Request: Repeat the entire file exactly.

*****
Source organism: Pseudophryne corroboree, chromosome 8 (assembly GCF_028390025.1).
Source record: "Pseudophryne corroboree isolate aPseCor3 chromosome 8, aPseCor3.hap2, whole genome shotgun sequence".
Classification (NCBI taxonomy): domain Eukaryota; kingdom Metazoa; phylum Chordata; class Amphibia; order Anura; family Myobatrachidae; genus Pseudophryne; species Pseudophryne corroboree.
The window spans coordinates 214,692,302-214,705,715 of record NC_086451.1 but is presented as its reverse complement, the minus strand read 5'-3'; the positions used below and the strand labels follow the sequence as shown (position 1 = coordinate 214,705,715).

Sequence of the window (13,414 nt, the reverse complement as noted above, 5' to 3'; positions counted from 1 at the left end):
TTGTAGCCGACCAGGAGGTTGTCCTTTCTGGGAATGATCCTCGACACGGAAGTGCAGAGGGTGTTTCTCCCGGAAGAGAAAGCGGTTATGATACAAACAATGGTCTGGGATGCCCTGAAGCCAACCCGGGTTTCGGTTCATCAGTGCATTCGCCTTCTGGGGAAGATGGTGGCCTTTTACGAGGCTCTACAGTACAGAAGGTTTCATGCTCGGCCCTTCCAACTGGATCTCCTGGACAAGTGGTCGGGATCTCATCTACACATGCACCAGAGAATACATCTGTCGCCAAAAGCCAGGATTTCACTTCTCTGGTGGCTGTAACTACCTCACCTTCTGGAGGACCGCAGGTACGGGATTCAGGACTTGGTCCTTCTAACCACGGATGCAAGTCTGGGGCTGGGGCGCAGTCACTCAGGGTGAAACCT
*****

Source organism: Pseudophryne corroboree, chromosome 8 (assembly GCF_028390025.1).
Source record: "Pseudophryne corroboree isolate aPseCor3 chromosome 8, aPseCor3.hap2, whole genome shotgun sequence".
Classification (NCBI taxonomy): domain Eukaryota; kingdom Metazoa; phylum Chordata; class Amphibia; order Anura; family Myobatrachidae; genus Pseudophryne; species Pseudophryne corroboree.
The window spans coordinates 214,692,302-214,705,715 of record NC_086451.1 but is presented as its reverse complement, the minus strand read 5'-3'; the positions used below and the strand labels follow the sequence as shown (position 1 = coordinate 214,705,715).

Sequence of the window (13,414 nt, the reverse complement as noted above, 5' to 3'; positions counted from 1 at the left end):
TTGTAGCCGACCAGGAGGTTGTCCTTTCTGGGAATGATCCTCGACACGGAAGTGCAGAGGGTGTTTCTCCCGGAAGAGAAAGCGGTTATGATACAAACAATGGTCTGGGATGCCCTGAAGCCAACCCGGGTTTCGGTTCATCAGTGCATTCGCCTTCTGGGGAAGATGGTGGCCTTTTACGAGGCTCTACAGTACAGAAGGTTTCATGCTCGGCCCTTCCAACTGGATCTCCTGGACAAGTGGTCGGGATCTCATCTACACATGCACCAGAGAATACATCTGTCGCCAAAAGCCAGGATTTCACTTCTCTGGTGGCTGTAACTACCTCACCTTCTGGAGGACCGCAGGTACGGGATTCAGGACTTGGTCCTTCTAACCACGGATGCAAGTCTGGGGCTGGGGCGCAGTCACTCAGGGTGAAACCT